On 1st July the Leeds Pals were lead battalion in the assault on the village of Serre. They had been told that the preliminary bombardment would wipe out the German defenders, and their job would just be a walkover. However it was not like that at all, and they were almost wiped out, losing some 530 casualties. Arthur appears to have survived this awful day unscathed; possibly he was one of the 10% of the battalion kept in reserve and not part of the initial assault, or perhaps he was just extremely lucky. Certainly luck appears to have been on his side, as he also survived the next major disaster for the Pals, when they were once again almost destroyed as a battalion in the Battle of Arras in 1917. Arthur wrote home after this battle, telling his family that he had ‘been into old Fritz’s trench once again. It was pretty exciting at the time, but here we are still merry and bright and looking forward to the time when we can be civilised again. Now I am sporting a little bit of ribbon above my left pocket, which signifies that I have been awarded the Military Medal.’ The reason for this award he gave rather briefly, but the full account is recorded in the Battalion War Diary:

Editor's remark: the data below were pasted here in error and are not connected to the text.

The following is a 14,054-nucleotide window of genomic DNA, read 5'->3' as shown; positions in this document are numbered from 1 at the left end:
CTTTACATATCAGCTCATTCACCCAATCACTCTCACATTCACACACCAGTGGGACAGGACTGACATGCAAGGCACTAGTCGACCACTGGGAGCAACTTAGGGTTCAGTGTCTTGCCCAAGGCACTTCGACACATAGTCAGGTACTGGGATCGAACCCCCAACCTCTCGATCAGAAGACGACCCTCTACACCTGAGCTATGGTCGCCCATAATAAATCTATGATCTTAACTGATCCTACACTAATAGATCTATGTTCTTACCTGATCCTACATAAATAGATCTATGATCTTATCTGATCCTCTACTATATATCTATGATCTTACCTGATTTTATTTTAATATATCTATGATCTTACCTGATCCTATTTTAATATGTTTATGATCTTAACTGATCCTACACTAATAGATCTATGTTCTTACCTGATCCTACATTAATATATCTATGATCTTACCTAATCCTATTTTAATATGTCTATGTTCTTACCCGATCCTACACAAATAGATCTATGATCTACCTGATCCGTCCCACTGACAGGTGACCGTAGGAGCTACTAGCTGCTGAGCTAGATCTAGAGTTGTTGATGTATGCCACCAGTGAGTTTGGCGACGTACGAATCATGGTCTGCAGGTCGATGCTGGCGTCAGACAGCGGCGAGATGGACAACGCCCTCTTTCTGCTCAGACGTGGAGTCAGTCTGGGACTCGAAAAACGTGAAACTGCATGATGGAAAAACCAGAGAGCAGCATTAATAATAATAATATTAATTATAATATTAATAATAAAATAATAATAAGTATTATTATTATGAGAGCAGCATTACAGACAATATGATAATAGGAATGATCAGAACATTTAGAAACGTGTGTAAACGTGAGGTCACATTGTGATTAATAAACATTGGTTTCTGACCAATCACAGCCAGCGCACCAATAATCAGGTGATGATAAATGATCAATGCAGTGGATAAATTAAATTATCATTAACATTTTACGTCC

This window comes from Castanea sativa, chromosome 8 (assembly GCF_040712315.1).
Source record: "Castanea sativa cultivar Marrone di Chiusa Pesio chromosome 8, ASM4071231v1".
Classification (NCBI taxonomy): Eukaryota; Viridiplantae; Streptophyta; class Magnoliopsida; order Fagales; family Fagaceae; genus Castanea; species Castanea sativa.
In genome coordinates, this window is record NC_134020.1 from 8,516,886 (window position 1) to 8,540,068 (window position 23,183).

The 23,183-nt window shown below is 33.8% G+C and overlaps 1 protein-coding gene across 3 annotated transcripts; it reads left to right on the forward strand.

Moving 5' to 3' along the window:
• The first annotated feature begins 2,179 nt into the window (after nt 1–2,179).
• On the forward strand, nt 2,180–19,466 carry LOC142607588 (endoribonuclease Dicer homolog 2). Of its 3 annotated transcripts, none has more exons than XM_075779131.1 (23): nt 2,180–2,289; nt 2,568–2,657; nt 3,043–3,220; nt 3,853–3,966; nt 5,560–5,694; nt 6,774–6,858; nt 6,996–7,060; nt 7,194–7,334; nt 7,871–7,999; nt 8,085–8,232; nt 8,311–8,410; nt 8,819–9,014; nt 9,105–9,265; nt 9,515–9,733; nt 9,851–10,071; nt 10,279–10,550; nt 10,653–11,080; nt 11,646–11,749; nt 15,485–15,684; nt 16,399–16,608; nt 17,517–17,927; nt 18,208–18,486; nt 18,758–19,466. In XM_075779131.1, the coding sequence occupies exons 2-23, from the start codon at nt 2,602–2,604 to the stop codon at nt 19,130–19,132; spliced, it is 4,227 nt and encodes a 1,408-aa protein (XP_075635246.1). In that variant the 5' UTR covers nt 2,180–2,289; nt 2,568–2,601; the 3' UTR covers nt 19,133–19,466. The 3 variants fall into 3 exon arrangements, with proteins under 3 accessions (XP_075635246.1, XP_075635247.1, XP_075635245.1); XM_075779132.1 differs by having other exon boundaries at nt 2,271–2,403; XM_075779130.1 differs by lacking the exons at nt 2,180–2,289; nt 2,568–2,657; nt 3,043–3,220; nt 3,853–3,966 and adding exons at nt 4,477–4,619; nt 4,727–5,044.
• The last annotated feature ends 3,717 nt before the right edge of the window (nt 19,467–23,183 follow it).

No. 1137 PTE ARTHUR BINNS advanced with his platoon to attack the German position EAST of GAVRELLE. He gained the first objective where he established a bombing post. He repulsed a local counter attack, and drove the enemy down the trench with bombs.
The enemy afterwards fired a rifle grenade into the post which PTE BINNS was holding. PTE BINNS picked it up and threw it over the parapet, where it exploded without doing any damage. PTE BINNS undoubtedly, by his coolness and courage, saved his comrades from being killed or wounded.
This award was also listed, without details, in the London Gazette.
Arthur remained with the 15th Battalion until it merged with the 17th Battalion (The Bantams) in December 1917, and this became the 15th/17th Battalion.